Alien of the deep Goblin Shark added to Australian Museum collection

If you came across a Goblin Shark you would be forgiven for thinking it was a weird alien species that had come from another planet. The rarely seen fish’s jaw juts forward when it opens it mouth, revealing dozens of long, needle-like teeth.

Australian Museum’s fish collection manager Mark McGrouther, who said the teeth look like “little daggers,” was delighted to receive the unusual specimen, which fishermen had brought in. Unfortunately, the animal did not manage to survive, but will still form part of the Museum’s display.

What makes the very rarely seen Goblin Shark (Mitsukurina owstoni) so bizarre is its unusual “alien-like” jaw mechanism. Two giant ligaments are stretched when the jaws close. When the mouth opens the tension on the ligaments is released and the jaws thrust forward, a bit like the creature in the movie Alien with Sigourney Weaver.

Goblin Shark

Mr. McGrouther shows the Goblin Shark at the Australian Museum.

Another strange-looking feature is its long-flattened snout, which is covered in pores on its lower side. According to the Museum “These are the openings to the ‘ampullae of Lorenzini’, a sensory system that allows the electroreception of prey.”

The Goblin Shark, which can reach 3 to 4 metres (10 to 13 feet) in length when fully grown, feeds on octopuses, crabs, shrimps, squid and fishes. Unfortunately, this one’s gut was empty, so we will never know what its last meal was, Mr. McGrouther said.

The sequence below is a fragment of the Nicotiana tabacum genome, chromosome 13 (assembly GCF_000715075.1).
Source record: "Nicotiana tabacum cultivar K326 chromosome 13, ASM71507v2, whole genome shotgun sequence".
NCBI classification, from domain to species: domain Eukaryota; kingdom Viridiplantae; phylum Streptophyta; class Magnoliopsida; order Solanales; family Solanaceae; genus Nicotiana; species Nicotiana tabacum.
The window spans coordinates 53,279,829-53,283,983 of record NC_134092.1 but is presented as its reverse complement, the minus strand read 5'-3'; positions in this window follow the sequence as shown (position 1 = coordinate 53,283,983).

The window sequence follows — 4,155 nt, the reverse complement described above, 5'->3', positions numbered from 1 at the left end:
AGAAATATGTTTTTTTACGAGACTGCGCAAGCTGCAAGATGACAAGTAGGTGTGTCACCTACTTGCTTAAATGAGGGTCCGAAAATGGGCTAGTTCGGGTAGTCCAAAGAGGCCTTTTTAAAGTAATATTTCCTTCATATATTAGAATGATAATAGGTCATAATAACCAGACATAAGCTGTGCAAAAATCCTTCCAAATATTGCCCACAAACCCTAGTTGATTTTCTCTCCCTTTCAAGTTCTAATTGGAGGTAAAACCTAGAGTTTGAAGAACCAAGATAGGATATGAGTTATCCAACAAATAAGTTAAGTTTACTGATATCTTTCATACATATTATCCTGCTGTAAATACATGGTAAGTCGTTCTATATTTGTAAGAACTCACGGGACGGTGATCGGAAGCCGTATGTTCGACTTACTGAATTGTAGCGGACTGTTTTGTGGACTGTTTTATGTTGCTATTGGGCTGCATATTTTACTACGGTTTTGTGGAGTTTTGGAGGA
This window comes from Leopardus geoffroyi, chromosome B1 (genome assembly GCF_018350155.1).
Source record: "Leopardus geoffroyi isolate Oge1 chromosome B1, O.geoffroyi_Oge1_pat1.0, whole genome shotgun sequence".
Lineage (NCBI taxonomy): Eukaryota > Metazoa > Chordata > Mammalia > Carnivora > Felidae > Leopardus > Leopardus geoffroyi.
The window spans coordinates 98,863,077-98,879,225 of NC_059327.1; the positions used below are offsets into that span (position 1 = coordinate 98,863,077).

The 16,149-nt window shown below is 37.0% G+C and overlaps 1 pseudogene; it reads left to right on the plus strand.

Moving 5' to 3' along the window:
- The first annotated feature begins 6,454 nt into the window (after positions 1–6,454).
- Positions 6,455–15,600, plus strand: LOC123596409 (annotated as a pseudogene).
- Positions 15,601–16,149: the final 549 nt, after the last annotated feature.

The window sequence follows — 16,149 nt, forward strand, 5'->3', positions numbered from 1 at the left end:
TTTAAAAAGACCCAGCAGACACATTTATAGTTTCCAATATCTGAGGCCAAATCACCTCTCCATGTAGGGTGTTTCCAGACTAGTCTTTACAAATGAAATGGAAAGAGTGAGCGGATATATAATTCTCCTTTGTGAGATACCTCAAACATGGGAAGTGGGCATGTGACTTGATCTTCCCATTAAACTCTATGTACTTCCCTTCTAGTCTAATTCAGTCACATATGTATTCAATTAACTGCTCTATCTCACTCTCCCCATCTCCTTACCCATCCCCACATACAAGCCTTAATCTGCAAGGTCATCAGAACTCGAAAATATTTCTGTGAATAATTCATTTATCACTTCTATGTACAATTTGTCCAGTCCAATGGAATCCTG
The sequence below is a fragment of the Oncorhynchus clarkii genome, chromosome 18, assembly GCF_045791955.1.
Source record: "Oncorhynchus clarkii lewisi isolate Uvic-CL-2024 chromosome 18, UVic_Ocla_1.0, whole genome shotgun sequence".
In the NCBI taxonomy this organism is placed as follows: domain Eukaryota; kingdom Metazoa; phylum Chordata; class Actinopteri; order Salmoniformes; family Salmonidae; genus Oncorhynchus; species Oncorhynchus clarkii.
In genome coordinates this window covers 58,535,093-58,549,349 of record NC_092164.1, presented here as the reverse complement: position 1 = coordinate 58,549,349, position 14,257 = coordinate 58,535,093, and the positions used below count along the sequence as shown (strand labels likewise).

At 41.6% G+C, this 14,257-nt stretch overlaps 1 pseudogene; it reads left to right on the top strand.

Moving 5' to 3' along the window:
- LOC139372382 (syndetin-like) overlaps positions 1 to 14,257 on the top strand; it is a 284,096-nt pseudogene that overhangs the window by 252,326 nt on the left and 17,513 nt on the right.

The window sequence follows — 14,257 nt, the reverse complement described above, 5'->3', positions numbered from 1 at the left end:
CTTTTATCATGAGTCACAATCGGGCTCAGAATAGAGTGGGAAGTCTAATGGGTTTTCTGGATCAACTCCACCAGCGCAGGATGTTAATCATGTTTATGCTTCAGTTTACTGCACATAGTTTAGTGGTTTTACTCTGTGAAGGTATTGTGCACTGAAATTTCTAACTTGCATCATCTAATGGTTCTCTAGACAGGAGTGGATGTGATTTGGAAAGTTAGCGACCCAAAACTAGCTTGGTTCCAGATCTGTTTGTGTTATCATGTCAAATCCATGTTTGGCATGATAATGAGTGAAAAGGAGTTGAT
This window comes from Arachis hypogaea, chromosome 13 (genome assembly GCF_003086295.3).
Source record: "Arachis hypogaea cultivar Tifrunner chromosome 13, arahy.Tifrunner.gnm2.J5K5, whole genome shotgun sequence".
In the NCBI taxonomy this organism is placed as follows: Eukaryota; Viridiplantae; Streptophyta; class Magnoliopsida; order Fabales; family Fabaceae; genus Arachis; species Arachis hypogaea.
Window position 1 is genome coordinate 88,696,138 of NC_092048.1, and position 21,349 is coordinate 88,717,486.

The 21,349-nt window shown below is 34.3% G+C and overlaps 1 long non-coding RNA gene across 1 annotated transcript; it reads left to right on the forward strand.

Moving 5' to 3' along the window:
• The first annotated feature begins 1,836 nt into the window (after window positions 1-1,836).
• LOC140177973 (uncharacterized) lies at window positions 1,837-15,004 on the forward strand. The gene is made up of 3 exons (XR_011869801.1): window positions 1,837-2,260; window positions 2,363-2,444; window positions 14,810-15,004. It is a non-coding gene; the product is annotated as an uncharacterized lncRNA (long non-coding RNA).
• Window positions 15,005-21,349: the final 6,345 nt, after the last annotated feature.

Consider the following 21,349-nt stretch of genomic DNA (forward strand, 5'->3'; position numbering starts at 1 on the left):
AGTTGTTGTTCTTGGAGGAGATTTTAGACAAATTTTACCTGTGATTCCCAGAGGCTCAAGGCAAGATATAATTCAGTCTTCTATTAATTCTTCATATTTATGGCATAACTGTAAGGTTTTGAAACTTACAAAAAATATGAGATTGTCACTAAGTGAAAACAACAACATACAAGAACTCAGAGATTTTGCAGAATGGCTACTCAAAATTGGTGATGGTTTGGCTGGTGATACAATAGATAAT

The specimen the fishermen had brought in was a juvenile male, 1.26 metres long (5 feet 3 inches). It was caught off Eden in water several hundred metres deep.

The Australian Museum’s Ichthyology Collection now has four Goblin Shark specimens, all of them collected in Australian waters. Two of them are juveniles, while the other two are 3.6 and 3.8 metres long.

head of goblin shark

The head of a Goblin Shark with jaws extended. (Image: Wikipedia)

The Museum wrote on its website:

“We retain only the head and various organs of these larger fish because it’s just not feasible for the Museum to store thumping great fish of this size. Interestingly, all four specimens are males caught off the coast of New South Wales between Sydney and Eden.”

“Special thanks to Merimbula Aquarium aquarist Michael McMaster who kindly offered the fish to the Australian Museum and to Libby Hepburn who drove it to Sydney.”

The goblin shark has been caught in the Atlantic, Pacific and Indian Oceans.

Video – Goblin Shark